Courtesy of The St. Augustine Record
November 14, 2011
A little-known state law has helped a local couple swap their traditional yard for one with less grass, lawn chemicals and yard work, despite neighborhood covenant restrictions.
Jennifer and John Zambrano in September asked the architectural review board at Hideaway at Old Moultrie, a small subdivision off Old Moultrie Road, for permission to install Florida-friendly landscaping, which uses low-maintenance plants and fewer chemicals than traditional lawns.
The board rejected her first request, but Jennifer Zambrano resubmitted the project and the text of a law that forces home-owners associations and municipalities to allow Florida Friendly lawns, or at least not prohibit them.
|“Although many HOAs are ... encouraging home-owners to implement Florida-friendly practices, just as many choose to ignore Florida statutes and insist on green grass everywhere,” Zambrano wrote in an email. “This has resulted in homeowners being forced to enlist legal assistance and proceed with costly arbitration and mediation in order to force (associations) to abide by Florida statutes.”
Officials with the University of Florida’s Florida Friendly Landscaping Program agreed.
“There are some HOAs who are resisting due to lack of education and misconception about (it),” said Director Essen Momol.
enhanced photograph shows what a homeowner on Garden Lake Drive wants
their landscaping to look like.
Had the project not been approved, Zambrano said she probably would have moved forward with arbitration.
Glen Howard, Hideaway at Old Moultrie board chair, said the holdup in approval was because the September meeting “became heated” and the couple was not willing to compromise on the design.
“The communication broke down,” Howard said.
He also said the architecture review board needed more information. Last week, the board approved the Zambranos’ request.
Zambrano said she was “relieved” and “glad the fight’s over.”
She said the next step is getting the plants in the ground.
The goals of Florida-friendly landscaping are conserving water, preserving natural resources and reducing water pollution, according to a recent University of Florida Institute of Food and Agricultural Sciences publication.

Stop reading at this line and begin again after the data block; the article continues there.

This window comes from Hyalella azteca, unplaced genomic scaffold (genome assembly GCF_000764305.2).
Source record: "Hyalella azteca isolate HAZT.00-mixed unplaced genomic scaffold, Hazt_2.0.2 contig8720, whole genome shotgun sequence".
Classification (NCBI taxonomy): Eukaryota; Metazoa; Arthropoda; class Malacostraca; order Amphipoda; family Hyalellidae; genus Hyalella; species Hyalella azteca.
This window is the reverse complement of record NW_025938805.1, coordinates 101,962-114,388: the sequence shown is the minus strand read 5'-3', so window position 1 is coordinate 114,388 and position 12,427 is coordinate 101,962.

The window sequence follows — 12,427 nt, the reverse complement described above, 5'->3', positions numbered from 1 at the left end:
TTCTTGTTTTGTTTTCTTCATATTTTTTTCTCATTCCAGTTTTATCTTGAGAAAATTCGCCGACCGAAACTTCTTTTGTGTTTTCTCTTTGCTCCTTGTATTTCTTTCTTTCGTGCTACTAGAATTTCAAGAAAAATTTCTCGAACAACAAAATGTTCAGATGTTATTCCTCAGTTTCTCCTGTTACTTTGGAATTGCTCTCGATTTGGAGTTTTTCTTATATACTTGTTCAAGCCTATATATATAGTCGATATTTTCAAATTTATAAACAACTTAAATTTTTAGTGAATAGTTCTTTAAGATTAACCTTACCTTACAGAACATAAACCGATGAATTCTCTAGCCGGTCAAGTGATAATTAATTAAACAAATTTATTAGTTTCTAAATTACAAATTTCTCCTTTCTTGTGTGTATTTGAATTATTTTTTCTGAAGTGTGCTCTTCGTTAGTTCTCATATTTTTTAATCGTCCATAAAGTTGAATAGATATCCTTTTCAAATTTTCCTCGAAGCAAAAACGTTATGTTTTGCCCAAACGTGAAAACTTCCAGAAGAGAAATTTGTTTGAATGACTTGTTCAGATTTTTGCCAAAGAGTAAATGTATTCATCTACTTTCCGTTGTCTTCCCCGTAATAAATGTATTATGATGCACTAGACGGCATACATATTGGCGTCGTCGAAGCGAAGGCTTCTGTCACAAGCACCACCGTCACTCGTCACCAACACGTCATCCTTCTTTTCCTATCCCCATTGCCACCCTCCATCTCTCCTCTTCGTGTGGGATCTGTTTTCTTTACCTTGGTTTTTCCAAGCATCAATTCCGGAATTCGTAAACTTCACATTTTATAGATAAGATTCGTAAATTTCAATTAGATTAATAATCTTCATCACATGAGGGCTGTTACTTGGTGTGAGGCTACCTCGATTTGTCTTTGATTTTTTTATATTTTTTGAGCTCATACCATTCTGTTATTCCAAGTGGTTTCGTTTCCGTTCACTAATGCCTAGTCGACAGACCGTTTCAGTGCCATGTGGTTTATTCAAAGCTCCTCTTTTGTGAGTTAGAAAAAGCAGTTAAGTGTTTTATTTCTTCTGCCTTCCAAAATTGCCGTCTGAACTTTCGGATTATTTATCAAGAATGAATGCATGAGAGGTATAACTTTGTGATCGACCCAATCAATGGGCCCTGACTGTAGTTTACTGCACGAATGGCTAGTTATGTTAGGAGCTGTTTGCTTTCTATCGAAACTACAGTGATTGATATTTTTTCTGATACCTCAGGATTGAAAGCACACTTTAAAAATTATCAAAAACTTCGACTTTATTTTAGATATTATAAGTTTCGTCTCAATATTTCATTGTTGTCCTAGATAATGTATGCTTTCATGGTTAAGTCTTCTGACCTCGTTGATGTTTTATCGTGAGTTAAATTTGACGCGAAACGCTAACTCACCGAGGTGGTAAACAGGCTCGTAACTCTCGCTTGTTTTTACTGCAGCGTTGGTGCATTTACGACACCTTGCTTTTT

UF IFAS has a Florida-friendly landscaping program, which “promotes quality landscapes that are properly designed and maintained. Nuisance, poorly maintained, and unkempt landscapes are not considered Florida-friendly,” the publication states.
It also says associations can’t ban Florida-friendly landscape designs, but they do have control over which plants homeowners select and where they can use rain barrels or specialty gardens.
Zambrano said she worked with a local nursery to come up with the design, which features less grass and more shrubs.
Right now, there’s a bare patch of earth where there previously was lawn, and Zambrano wants to populate that area with creeping juniper, Indian Hawthorn, firebush and other shrubs.
“I’ve had a worry about chemicals in my yard for a long time,” Zambrano said.
She said she wants to change her landscaping so that she uses fewer chemicals and less water and has less yardwork to do.
Zambrano said she arrived at the idea when she realized how hard it was to maintain a full yard of St. Augustine grass.
“How ridiculous,” she remembers thinking. “This lawn doesn’t want to grow here. It’s Florida, it’s not a good place for lawns.”
She worked with a local nursery on the design and then submitted it to IFAS for approval, she said.
IFAS horticulture agent Keith Fuller wrote in a letter that the design met the Florida-friendly criteria and that it could be inspected for official certification.
If it passes, the Zambranos would get a small yard sign designating their yard as being Floridafriendly, Fuller wrote.
Florida-friendly principlesL The University of Florida IFAS identifies nine principles for Florida-friendly landscaping.
Right plant in the right place
Attraction of wildlife
Responsible management of yard pests
Recycling yard waste
Reduction of storm water runoff
Florida-friendly yard tips. There are simple and inexpensive ways to incorporate Florida-friendly landscaping practices:
Mow grass at the right height to encourage a deeper, more drought- and pest-resistant root system.
Leave grass clippings on the lawn to recycle nutrients back into the soil.
Direct downspouts onto turf, plant beds or containment areas where rainwater can be absorbed.
Establish a 10-foot-wide low-maintenance zone around any water bodies on the property.
Use pesticides only on affected plants or lawn areas — no indiscriminate or routine pesticide use.
Fertilize as needed rather than routinely.
Tolerate some insect damage on plants; insects are a food source for beneficial insects, birds and other organisms.
Make sure landscape maintenance personnel hold required pesticide certifications.
Prevent grass clippings, fertilizer and other debris from going into storm drains.
Avoid planting invasive plants in your landscape.